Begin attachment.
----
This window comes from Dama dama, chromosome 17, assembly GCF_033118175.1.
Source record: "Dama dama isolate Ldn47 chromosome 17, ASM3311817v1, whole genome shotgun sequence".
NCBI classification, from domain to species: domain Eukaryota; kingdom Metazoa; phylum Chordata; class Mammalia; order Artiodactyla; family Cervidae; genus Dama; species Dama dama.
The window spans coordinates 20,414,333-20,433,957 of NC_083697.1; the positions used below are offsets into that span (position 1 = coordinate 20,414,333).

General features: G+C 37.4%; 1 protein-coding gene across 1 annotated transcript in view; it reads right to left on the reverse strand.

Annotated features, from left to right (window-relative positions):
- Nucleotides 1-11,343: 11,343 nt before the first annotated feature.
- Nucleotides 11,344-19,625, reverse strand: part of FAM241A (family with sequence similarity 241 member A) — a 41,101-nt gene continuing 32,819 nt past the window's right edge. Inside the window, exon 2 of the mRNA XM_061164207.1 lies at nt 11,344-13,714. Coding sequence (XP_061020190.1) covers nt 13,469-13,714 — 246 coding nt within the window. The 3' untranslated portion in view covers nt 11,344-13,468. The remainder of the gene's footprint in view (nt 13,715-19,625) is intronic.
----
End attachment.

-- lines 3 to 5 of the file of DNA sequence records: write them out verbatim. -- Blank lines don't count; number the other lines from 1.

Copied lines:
NCBI classification, from domain to species: domain Eukaryota; kingdom Metazoa; phylum Chordata; class Mammalia; order Artiodactyla; family Cervidae; genus Dama; species Dama dama.
The window spans coordinates 20,414,333-20,433,957 of NC_083697.1; the positions used below are offsets into that span (position 1 = coordinate 20,414,333).

General features: G+C 37.4%; 1 protein-coding gene across 1 annotated transcript in view; it reads right to left on the reverse strand.